Mitt Romney's problem: The conservative base of the Republican party doesn't want him. He's won the most states, snagged the most delegates and raised the most money, but the enthusiasm gap keeps growing. And with the recent losses in unfriendly Southern territory, the best Romney could do was tout his wins in Hawaii and American Samoa.
Romney aides are putting a positive spin on things by saying that their candidate is so far ahead in delegates, it's just a matter of time. But that's the problem. The more time that goes by, the more chance for Romney to make gaffes that he won't be able to overcome in the general election. Furthermore, a long and drawn-out race is exposing the weaknesses in the Republican party.
Rising gasoline prices may be the biggest threat to Obama's re-election chances, so why are some Republicans arguing that the President wants to see the price of gas go up? Does that make any sense? When Rush Limbaugh called a female law student a "slut" and a "prostitute", the GOP candidates were afraid to alienate his conservative listeners, with Romney merely saying that Limbaugh's colorful display of misogynistic wordplay was “not the kind of language I would have used.” The other candidates also played down the incident. This kind of spinelessness is not helping Romney, and it's not helping the image of the Republican party. After all, half of all voters are women. The Republicans figure they'll worry about that in November. Good luck with that.
Each of Romney's challengers, after surpassing him and getting to the top, has blown it. Rick Santorum, the most recent of the anybody-but-Romney candidates, was gaining momentum when he decided to self-destruct. He called Obama a snob for wanting everyone to have a chance to go to college and said that John F. Kennedy's 1960 speech about his position on the separation between church and state made him want to “throw up”.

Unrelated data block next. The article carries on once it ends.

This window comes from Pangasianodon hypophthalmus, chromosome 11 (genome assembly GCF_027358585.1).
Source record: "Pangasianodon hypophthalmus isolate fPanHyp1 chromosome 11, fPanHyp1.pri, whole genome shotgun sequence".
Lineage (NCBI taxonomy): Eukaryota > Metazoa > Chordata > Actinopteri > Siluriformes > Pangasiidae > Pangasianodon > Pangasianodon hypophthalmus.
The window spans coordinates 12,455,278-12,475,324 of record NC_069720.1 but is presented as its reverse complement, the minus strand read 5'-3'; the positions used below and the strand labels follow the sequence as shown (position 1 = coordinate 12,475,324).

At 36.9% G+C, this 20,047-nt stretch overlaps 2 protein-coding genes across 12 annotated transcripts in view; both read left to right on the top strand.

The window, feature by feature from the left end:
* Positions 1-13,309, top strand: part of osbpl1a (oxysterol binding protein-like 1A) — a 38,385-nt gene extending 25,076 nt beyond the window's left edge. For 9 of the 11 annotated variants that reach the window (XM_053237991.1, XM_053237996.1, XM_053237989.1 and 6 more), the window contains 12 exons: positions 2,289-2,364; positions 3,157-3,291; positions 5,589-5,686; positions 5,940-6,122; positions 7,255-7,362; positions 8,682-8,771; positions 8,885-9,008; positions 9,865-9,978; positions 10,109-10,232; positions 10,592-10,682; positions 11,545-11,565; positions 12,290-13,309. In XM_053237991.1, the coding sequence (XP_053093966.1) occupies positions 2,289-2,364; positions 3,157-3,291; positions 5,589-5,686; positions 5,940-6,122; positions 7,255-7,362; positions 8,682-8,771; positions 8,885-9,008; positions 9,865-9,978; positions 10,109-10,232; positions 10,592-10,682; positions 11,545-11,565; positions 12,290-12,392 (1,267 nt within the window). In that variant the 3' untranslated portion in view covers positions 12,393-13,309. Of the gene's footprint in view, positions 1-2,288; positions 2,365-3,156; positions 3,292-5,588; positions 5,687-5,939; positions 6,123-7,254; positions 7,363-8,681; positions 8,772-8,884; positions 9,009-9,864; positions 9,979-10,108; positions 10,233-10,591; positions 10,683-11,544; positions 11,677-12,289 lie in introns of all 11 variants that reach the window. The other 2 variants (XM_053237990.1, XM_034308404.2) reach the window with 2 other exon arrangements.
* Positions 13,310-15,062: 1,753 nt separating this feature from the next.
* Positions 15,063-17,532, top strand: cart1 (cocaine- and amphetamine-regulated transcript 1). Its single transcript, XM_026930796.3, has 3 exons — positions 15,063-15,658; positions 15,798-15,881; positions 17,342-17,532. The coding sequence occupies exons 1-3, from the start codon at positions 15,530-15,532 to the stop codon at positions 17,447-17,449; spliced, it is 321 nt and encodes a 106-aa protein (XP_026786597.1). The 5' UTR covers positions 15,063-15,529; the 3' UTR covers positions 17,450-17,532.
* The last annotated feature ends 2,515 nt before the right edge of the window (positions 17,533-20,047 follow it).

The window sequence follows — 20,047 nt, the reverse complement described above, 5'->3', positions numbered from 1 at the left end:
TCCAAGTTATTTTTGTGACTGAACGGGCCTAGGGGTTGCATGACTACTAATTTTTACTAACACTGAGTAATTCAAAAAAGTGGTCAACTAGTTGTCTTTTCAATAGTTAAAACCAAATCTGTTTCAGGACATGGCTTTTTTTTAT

I've never heard a candidate say that he wanted to “throw up”. I have to say that it's not very presidential. Of course, he lost me when he started talking about “man on dog” sex. The Republican base, however, seems to be able to live with this kind of nonsensical talk. When Santorum went off about how much he hated college, his audience cheered.
Republicans, however, continue to hammer away at Romney because he's not conservative enough. They point to his term as Massachusetts governor, for example. The fact that he came up with a health care system that seems to be working is a sign that he knows how to run a state. But members of the conservative base believe that it's an example of how Romney caves in to public pressure and does what's popular. They have a point.
Romney won the GOP primary in Massachusetts with 75% of the vote, showing how popular he is there, and also showing how extremely popular his state health care plan is. But the fact that he passed a health care system that Obama later used as a blueprint for the federal law is a major problem for Romney, who now has to distance himself from his biggest achievement as governor. First he's for health care reform, then he's against it, an example of Romney's lack of any semblance of consistency. Romney changes position so much it's hard to tell what his position is, unlike Santorum, who has stuck to his homophobic rants and misinterpretation of JFK's 1960 speech, no matter how idiotic.
Romney's aides have pointed out that when it comes to the general election, Romney can win. They talk about the "reset" that comes when a candidate becomes the presumptive nominee. But the longer the process is drawn out by a delegate-allocation system designed to frustrate and confuse both front-runners and voters, the more likely it will be that Romney will have to defend not only his own gaffes, but the positions his party has forced him to take for the sake of political expediency.
Wouldn't it be great if, instead of saying Rush Limbaugh's use of the word "slut" was “not the kind of language I would have used”, Romney would have said something like “Limbaugh's an idiot and should be fired”? But the Republican party doesn't just listen to Rush Limbaugh. The Republican party is Rush Limbaugh. And that won't play well in November.
Romney will win the GOP nomination, but at what cost? His long list of gaffes will come back to haunt him. Having friends who own NASCAR teams is small consolation. But his $240 million won't hurt. Maybe he can buy his wife a few more Cadillacs.